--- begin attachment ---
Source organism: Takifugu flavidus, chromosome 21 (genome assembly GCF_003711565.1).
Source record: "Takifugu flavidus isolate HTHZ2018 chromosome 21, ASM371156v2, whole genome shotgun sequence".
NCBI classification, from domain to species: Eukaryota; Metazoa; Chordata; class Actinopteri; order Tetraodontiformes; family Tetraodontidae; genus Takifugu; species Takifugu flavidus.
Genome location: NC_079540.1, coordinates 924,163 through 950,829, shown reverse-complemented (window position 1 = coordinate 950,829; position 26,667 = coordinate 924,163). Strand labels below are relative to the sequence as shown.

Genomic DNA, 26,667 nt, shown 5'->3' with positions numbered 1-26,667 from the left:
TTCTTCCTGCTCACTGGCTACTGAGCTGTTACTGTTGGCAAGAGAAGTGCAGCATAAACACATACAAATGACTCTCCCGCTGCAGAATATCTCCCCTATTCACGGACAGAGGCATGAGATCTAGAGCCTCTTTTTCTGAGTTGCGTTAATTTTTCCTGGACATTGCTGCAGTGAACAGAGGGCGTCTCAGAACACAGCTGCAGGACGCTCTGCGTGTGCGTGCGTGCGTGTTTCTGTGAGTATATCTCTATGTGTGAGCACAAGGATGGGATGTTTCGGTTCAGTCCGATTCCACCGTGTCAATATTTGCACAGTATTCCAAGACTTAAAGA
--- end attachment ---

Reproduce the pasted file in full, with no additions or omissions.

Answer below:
Source organism: Takifugu flavidus, chromosome 21 (genome assembly GCF_003711565.1).
Source record: "Takifugu flavidus isolate HTHZ2018 chromosome 21, ASM371156v2, whole genome shotgun sequence".
NCBI classification, from domain to species: Eukaryota; Metazoa; Chordata; class Actinopteri; order Tetraodontiformes; family Tetraodontidae; genus Takifugu; species Takifugu flavidus.
Genome location: NC_079540.1, coordinates 924,163 through 950,829, shown reverse-complemented (window position 1 = coordinate 950,829; position 26,667 = coordinate 924,163). Strand labels below are relative to the sequence as shown.

Genomic DNA, 26,667 nt, shown 5'->3' with positions numbered 1-26,667 from the left:
TTCTTCCTGCTCACTGGCTACTGAGCTGTTACTGTTGGCAAGAGAAGTGCAGCATAAACACATACAAATGACTCTCCCGCTGCAGAATATCTCCCCTATTCACGGACAGAGGCATGAGATCTAGAGCCTCTTTTTCTGAGTTGCGTTAATTTTTCCTGGACATTGCTGCAGTGAACAGAGGGCGTCTCAGAACACAGCTGCAGGACGCTCTGCGTGTGCGTGCGTGCGTGTTTCTGTGAGTATATCTCTATGTGTGAGCACAAGGATGGGATGTTTCGGTTCAGTCCGATTCCACCGTGTCAATATTTGCACAGTATTCCAAGACTTAAAGA